Abstract: We examine the impact on air travelers of an enforcement action issued by the U.S. Department of Transportation in January 2012 that required U.S. air carriers and online travel agents to incorporate all mandatory taxes and fees into their advertised fares. Exploiting cross-itinerary ticket tax variation within international city market pairs, we provide evidence that the more prominent display of tax-inclusive prices is associated with a significant reduction in tax incidence on consumers and a decline in passenger volume along more heavily-taxed itineraries. Ticket revenues are commensurately reduced. These results suggest a pronounced degree of inattention to ticket taxes prior to the introduction of full-fare advertising and reinforces the theoretical predictions and experimental findings of the literature on tax salience in a quasi-experimental context where taxes average more than $100 per ticket and where firms may engage in price-setting behavior.
    Keywords: Tax salience ; Airlines ; Ticket taxes ; Tax incidence
    JEL: H22 H31 D90 D18 L5
    Date: 2018–08–14
  10. By: Salvador Barrios; Mathias Dolls; Anamaria Mafei; Andreas Peichl; Sara Riscado; Janos Varga; Christian Wittneben
    Abstract: This paper presents the first dynamic scoring exercise linking a microsimulation and a dynamic general equilibrium model for Europe. We illustrate our novel methodology by analysing hypothetical reforms of the social insurance contributions system in Belgium. Our approach takes into account the feedback effects resulting from adjustments and behavioural responses in the labour market and the economy-wide reaction to tax policy changes, essential for a comprehensive evaluation of the reforms. We find that the self-financing effect of a reduction in employers’ social insurance contribution is substantially larger than that of a comparable reduction in employees’ social insurance contributions.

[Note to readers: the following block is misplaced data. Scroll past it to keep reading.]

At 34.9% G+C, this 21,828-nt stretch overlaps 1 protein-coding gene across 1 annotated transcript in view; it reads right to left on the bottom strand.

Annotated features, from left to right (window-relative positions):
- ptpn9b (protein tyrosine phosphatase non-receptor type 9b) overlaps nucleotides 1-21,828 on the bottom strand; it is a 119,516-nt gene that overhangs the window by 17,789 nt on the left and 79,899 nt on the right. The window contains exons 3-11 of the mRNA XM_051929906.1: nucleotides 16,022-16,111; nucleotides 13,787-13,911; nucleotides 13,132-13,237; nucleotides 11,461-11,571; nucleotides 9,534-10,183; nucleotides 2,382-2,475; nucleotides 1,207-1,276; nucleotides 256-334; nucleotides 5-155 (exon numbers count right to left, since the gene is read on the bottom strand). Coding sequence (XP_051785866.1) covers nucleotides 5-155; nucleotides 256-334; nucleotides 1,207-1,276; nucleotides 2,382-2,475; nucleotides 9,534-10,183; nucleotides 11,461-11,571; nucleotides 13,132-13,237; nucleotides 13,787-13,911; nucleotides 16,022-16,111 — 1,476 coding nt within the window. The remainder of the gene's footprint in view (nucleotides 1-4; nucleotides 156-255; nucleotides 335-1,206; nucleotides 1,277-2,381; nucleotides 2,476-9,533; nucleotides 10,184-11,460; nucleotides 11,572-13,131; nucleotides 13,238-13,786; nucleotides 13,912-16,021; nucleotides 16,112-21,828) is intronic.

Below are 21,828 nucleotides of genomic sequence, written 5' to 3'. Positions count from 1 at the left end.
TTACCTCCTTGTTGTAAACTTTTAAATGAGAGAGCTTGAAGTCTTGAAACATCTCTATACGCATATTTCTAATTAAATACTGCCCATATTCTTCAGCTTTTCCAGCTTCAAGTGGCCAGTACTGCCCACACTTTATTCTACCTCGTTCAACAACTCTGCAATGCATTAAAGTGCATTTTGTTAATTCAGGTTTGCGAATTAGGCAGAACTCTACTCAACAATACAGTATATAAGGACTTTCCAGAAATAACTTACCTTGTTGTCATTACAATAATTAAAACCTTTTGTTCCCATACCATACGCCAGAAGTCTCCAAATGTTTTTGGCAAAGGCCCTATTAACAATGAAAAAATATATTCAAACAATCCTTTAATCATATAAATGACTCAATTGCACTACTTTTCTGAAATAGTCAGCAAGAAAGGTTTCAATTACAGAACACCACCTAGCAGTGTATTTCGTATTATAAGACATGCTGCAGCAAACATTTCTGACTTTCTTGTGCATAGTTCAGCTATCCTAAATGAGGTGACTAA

Date: 2018
  11. By: Tipper, Adam; Harkness, Jane
    Abstract: Environmental accounting aims to understand the interactions between the environment and the economy. Environmental protection expenditure and taxes are two key environmental accounts that shed light on society’s economic response to environmental change. This paper discusses the role of environmental protection expenditure and taxes in the economy and presents the findings from Statistics New Zealand’s environmental-economic accounts on the extent to which these are used in New Zealand. Preliminary analysis of the relationship between environmental taxes and expenditure, using OECD data, shows a positive and significant empirical association between these two fiscal instruments.
    Keywords: Environmental accounting, Economy, New Zealand, Environmental taxation, Expenditure,
    Date: 2018

This nep-pub issue is ©2018 by Kwang Soo Cheong. It is provided as is without any express or implied warranty. It may be freely redistributed in whole or in part for any purpose. If distributed in part, please include this notice.
General information on the NEP project can be found at For comments please write to the director of NEP, Marco Novarese at <>. Put “NEP” in the subject, otherwise your mail may be rejected.
NEP’s infrastructure is sponsored by the School of Economics and Finance of Massey University in New Zealand.